At ICAN – we support families as they work to advocate for themselves. With cesarean rates at all time highs – we as women must now assume more responsibility for our own births. As an organization, ICAN also advocates on behalf of the families in our communities – having critical conversations with international and regional organizations, researchers, policy makers, administrators, and birth professionals – making sure that the voices of consumers are heard, and that key decision makers can better understand the often complicated issues surrounding cesarean and VBAC.
- ICAN’s VBAC Ban Database was referenced in the NIH Conference, and the attendance of our leadership at this event led to important changes in the ACOG VBAC guidelines.
- Many moms (and ICAN) have made the news while advocating for their rights in childbirth.
- Families have been able to connect with birth lawyers through ICAN when faced with court threatened/ordered cesareans or medical decisions.
- Advocacy and education have helped reverse VBAC bans at local hospitals.
- Advocacy and education have increased access to family centered cesarean.
- Networking with other birth organizations – By working together, we are a bigger voice to create change in the birth community.
- Cesarean Awareness Month – every April is designated as Cesarean Awareness Month!
- Partnership with the following films: Trial of Labor and Freedom for Birth
By working together, we can change the culture of birth!
Ways To Be An Advocate For Women, Families, and Yourself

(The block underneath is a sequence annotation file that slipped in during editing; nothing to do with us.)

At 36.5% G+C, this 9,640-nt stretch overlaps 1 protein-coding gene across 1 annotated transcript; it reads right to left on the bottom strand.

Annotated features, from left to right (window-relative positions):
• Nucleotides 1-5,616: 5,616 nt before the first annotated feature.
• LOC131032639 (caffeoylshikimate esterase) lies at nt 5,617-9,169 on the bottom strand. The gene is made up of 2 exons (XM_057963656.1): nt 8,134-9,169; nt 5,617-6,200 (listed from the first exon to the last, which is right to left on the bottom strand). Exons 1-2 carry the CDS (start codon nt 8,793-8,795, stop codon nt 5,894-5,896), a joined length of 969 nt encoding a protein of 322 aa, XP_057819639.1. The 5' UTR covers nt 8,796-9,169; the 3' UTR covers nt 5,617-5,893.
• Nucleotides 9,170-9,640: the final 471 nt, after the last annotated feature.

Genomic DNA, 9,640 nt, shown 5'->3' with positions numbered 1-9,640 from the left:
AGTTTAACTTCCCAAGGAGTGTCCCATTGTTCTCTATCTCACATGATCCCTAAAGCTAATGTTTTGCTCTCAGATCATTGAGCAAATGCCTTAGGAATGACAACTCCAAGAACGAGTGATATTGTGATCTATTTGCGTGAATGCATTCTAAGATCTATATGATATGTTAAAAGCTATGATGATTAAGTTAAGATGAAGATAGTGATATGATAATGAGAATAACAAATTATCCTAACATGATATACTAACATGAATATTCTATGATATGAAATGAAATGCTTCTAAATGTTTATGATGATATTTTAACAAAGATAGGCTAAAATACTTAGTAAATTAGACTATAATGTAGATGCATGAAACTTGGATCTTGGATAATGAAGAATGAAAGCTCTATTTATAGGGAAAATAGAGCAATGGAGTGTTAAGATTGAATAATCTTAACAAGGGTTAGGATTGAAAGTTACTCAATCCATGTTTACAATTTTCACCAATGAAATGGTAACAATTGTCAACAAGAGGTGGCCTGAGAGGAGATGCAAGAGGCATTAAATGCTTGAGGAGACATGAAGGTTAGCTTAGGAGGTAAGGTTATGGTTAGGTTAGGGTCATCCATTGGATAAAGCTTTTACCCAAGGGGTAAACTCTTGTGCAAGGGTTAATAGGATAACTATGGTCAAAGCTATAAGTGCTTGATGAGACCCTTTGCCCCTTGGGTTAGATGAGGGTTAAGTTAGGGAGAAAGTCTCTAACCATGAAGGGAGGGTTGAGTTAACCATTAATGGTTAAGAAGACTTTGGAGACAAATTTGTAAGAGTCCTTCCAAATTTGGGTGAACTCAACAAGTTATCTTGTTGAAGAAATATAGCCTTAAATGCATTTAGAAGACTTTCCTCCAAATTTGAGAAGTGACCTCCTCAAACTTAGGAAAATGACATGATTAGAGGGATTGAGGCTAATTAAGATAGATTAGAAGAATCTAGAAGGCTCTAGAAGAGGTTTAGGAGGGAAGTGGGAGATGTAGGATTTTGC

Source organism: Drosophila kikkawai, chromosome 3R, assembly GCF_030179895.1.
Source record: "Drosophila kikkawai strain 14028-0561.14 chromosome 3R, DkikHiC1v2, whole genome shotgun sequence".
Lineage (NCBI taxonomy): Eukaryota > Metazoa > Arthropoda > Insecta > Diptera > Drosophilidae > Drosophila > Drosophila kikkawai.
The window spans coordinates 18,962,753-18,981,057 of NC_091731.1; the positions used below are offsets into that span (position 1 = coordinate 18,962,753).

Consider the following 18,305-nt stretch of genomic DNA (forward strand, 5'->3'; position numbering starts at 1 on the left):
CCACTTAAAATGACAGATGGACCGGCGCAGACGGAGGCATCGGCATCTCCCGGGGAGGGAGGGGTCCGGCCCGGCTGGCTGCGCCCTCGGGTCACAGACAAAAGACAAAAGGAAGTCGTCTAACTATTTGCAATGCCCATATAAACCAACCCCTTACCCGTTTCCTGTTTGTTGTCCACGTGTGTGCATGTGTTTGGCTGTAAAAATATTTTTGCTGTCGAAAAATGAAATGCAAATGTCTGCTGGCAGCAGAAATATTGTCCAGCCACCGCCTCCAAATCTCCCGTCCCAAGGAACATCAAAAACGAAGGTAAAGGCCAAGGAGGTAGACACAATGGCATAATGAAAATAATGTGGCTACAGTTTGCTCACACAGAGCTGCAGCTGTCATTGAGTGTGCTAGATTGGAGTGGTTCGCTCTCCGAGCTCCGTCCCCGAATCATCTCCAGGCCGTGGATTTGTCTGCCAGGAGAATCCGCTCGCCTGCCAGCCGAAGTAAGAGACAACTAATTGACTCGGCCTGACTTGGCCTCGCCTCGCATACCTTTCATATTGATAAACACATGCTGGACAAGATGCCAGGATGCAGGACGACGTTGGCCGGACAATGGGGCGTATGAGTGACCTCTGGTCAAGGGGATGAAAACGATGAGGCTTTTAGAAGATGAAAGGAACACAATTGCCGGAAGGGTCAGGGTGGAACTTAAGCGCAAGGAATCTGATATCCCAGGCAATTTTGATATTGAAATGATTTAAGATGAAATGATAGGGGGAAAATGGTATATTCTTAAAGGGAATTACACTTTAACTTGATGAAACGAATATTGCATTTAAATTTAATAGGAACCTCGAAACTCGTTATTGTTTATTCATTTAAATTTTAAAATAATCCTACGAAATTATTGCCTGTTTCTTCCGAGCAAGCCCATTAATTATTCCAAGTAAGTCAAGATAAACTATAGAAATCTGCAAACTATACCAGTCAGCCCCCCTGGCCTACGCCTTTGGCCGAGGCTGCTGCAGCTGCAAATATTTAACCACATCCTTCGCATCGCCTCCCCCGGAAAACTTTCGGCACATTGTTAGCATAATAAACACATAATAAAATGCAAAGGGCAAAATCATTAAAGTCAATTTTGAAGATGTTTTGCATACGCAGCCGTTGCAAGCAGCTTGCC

- Search ICAN’s Hospital VBAC Policy Database to find out if your local hospital has a ban on VBAC or not.
- Write your elected officials. We provide template letters for your use and links for you to easily contact your specific legislators, as well as recommendations for who to write about Health issues.
- Read 50 Ways to Protest a VBAC Denial
- Become an ICAN Volunteer
- Unhappy with how you were treated while in the hospital? You might think you have no options but you do. Read ICAN’s primer on filing a Hospital Complaint about your maternity care.
- If your hospital has a VBAC Ban in place, you have the right to file a formal grievance with the hospital’s administration department. You would need to type a complaint, print, sign, and deliver to the admin office. If they respond to your request with an unfavorable answer, you can then take the information to the Joint Commission, or the state hospital association.
Questions to Ask Your Practitioner and hospital About Family Centered Cesareans:
Questions to Ask Your Practitioner AND Facility About VBAC:
Questions to Ask When Interviewing a Doula:
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